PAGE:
13 July, 2020 – East Kent Hospitals NHS Trust has released a plan to power half of Margate’s Queen Elizabeth The Queen Mother Hospital with 1,200 solar panels. Plans also include the deployment of LED lighting and the upgrade of heating systems. This project is expected to save more than 2,000 tonnes of carbon dioxide emissions and £1.2m per year. Interested in cost and carbon savings? Contact us today.
13 July, 2020 – Construction has begun on the world’s longest subsea power cable, which will transport renewable energy between Britain and Denmark. This ‘Viking Link’ project aims to increase Britain’s access to green power and help prevent homegrown renewable energy from going to waste when generation is too high. The cable is set to be operational in 2023.
£35bn green energy overhaul to prepare UK for zero-carbon electricity system – and makes bills cheaper
9 July, 2020 – Ofgem has proposed a £35bn overhaul of the energy network, making it greener and more resilient. The money will be invested in new wind and solar farms, as well as network upgrades to deal with the intermittent nature of renewable energy. Further changes will include the addition of hydrogen into the grid to help decarbonise heat.
8 July, 2020 – A flywheel project in north-east Scotland aims to be operational by winter of 2021 and will help stabilise the grid’s electrical frequency, removing the need for carbon-emitting spinning turbines. This project will allow the grid to use more renewable energy and help prevent future blackouts, like that seen in August 2019.
8 July, 2020 – According to RenewableUK, renewable energy can provide 12,000 new jobs and £20bn of new investments to the UK. If policymakers lift capacity caps for the renewable energy auction in 2021, 11GW of new onshore and offshore wind could be secured. Further boosting of the development of renewable infrastructure would support faster decarbonisation of the transport and domestic heating sectors.
8 July, 2020 – Edinburgh’s Saughton Park has become the UK’s first fully eco-powered greenspace. Its micro-hydro technology generates electricity for all the park’s needs, including the running of two ground source heat pump systems, which heat the buildings. Over 90 tonnes of carbon dioxide and £19,000 will be saved annually
8 July, 2020 – Exeter City Council has announced plans to build a 1.2MW solar array co-located with a 1MW battery. This scheme will help the city reach its net zero by 2030 target. Interested in becoming a world-leading green city? Contact us to see how onsite renewables can reduce your organisation’s carbon emissions while saving money on energy bills.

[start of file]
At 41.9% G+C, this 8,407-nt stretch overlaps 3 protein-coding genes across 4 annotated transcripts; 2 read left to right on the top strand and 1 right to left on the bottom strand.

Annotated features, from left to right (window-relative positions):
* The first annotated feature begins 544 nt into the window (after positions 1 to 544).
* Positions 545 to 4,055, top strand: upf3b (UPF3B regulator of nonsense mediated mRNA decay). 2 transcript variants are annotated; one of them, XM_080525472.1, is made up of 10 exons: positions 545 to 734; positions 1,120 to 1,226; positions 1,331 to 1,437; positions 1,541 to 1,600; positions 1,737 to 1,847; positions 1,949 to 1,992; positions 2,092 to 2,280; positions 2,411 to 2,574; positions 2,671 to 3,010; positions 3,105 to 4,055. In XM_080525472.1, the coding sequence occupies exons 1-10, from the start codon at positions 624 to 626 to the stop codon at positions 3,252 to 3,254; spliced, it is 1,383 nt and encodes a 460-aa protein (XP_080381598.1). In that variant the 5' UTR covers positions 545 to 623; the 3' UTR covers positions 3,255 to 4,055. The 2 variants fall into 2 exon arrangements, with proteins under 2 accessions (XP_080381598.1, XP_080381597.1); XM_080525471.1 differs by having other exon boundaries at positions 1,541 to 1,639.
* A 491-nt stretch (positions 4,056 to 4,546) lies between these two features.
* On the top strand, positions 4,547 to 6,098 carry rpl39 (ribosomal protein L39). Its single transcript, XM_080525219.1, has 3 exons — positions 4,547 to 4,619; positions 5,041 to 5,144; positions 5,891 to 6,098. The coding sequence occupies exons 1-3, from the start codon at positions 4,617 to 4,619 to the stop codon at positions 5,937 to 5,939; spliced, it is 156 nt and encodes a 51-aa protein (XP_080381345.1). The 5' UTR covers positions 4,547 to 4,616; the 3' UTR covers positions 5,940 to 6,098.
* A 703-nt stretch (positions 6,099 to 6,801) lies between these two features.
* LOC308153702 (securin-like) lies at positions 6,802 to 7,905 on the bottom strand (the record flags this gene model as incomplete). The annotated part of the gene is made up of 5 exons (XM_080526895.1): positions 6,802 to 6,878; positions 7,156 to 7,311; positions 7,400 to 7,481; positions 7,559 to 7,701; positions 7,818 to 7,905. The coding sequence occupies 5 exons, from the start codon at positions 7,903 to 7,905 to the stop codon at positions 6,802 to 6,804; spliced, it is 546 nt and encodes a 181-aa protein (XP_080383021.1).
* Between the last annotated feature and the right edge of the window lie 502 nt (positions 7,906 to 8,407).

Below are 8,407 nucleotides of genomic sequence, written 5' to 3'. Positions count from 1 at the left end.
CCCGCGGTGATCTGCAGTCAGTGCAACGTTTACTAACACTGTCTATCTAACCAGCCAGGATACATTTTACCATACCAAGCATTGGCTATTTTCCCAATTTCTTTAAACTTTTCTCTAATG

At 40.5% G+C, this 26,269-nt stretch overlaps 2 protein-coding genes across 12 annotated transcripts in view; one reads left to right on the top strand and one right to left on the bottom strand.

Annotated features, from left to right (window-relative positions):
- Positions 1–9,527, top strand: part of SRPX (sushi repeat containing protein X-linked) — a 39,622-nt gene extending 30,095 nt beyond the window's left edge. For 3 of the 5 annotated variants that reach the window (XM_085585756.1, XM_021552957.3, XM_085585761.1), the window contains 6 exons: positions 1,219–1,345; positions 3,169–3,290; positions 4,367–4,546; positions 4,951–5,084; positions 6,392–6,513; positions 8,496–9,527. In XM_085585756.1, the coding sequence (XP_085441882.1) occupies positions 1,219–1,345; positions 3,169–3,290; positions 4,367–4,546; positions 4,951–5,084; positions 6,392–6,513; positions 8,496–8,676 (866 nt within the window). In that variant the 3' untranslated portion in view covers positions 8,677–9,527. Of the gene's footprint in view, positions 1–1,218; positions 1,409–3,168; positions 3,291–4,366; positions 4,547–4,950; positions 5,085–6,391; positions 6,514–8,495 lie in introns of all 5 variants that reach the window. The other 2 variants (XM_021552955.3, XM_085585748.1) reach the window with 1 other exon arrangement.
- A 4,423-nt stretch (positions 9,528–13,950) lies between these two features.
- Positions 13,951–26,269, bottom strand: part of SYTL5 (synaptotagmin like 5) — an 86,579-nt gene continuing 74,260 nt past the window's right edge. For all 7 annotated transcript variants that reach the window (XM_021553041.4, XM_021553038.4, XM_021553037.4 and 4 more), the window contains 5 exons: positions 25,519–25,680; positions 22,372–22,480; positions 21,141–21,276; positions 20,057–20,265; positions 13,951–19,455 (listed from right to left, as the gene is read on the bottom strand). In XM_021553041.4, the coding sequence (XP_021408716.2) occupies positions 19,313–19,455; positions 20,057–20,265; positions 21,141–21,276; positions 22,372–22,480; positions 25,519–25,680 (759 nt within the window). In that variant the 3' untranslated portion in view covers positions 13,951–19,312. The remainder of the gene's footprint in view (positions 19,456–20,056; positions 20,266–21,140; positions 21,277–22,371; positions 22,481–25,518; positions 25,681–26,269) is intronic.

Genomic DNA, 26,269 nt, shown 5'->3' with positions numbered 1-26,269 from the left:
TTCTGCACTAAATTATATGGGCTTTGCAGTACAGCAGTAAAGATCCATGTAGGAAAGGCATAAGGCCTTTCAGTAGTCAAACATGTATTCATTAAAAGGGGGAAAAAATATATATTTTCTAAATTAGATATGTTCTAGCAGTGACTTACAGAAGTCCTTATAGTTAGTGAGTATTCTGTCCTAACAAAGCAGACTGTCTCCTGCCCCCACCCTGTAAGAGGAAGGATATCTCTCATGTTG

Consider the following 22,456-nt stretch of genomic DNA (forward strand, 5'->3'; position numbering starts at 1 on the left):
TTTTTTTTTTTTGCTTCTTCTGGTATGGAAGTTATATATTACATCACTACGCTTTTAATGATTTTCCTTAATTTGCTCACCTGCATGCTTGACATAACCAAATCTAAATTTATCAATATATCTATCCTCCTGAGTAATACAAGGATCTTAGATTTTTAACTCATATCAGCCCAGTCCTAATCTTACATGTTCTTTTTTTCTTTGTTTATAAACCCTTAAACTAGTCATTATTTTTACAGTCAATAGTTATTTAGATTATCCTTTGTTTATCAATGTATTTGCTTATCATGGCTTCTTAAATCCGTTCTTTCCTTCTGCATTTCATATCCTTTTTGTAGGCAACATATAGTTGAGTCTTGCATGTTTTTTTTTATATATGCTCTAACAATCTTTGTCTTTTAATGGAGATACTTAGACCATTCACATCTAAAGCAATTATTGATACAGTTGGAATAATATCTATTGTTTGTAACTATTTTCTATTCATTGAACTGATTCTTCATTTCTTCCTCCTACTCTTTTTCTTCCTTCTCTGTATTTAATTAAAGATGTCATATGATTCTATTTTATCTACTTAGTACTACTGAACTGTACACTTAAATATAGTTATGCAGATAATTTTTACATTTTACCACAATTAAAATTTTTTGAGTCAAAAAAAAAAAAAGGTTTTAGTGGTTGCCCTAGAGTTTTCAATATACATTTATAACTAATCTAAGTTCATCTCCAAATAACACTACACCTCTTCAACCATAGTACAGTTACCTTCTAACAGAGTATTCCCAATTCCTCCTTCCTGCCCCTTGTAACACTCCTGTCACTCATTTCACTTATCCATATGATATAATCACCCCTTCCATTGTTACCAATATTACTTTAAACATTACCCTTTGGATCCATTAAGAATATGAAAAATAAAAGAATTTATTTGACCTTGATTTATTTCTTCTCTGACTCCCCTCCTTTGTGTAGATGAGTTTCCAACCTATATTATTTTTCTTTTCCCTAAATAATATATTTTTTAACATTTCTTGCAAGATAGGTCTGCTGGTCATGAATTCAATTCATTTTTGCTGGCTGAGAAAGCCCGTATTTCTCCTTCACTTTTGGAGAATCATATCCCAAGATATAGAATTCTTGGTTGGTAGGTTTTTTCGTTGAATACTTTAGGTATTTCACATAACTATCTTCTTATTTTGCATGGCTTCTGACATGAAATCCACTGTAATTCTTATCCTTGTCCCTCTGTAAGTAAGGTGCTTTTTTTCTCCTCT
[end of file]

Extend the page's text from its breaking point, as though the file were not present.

8 July, 2020 – The Renewable Energy Association has described the £3bn of green recovery offered by the UK Government as a “drop in the ocean.” With no mention of renewables, the plans have been criticised as uncomprehensive. Although money will contribute to energy efficiency improvements and a drive on green job creation, £3bn is not in the right ballpark for a world-leading green recovery.
2 July, 2020 – The UK government has granted consent to the 1.8GW Norfolk Vanguard project, which would provide electricity for nearly two million homes. Located 30 miles offshore, the farm will consist of 90-180 turbines and will provide 400 jobs during the construction phase. This project will boost the government’s chances of delivering 40GW of offshore wind by 2030.
30 June, 2020 – Improving the energy efficiency of UK homes by increasing insulation could create 8,000 jobs, reduce carbon dioxide emissions, save on household energy bills and help protect the NHS. Increased physical and mental health benefits will prevent excess winter deaths and could save the NHS £63 million in the first year of roll-out.
30 June, 2020 – Non-domestic Renewable Heat Incentive (RHI) applicants have been given a 14-month extension to complete projects delayed by the coronavirus pandemic. This extension will provide certainty and security to those in the renewable heat industry, helping stop 108 million tonnes of carbon dioxide from being emitted and providing new green-collar jobs.
30 June, 2020 – Boris Johnson has committed to plant more than 30,000 hectares of trees per year and spend £40 million on local conservation projects. He said he would step up investments in technologies like net zero planes and renewables, however, he made no mention of improving home insulation. We need to retrofit and renovate to meet net zero, as, by 2050, 80% of UK families will still be living in homes that have already been built today.
29 June, 2020 – Yorkshire Water hs opened a tender for an agreement that covers the development of solar arrays across 150 of their sites. The generated electricity will be purchased by the water company under a PPA, with all surplus exported to the grid. Once operational, 6000 tonnes of carbon dioxide will be saved per year, energy costs will be reduced and biodiversity will be enhanced. We can help companies like Yorkshire Water meet their net zero goals through onsite renewables. Contact us to get started today.
26 June, 2020 – Ofgem, the UK energy regular, has deferred extra grid balancing costs arising from the impact of the pandemic. National Grid will recover excess charges equally across 2021-22 instead. BSUoS charges being capped at £15/MWh should avoid generators and suppliers going bust.
25 June, 2020 – A consortium of trade associations related to the renewables industry has sent an open letter to Chancellor Rishi Sunak calling for renewables to be embedded in the UK’s recovery package. The letter highlights the value of developing a circular economy to help meet net zero targets and provide a return on investment, as well as millions of jobs and energy security.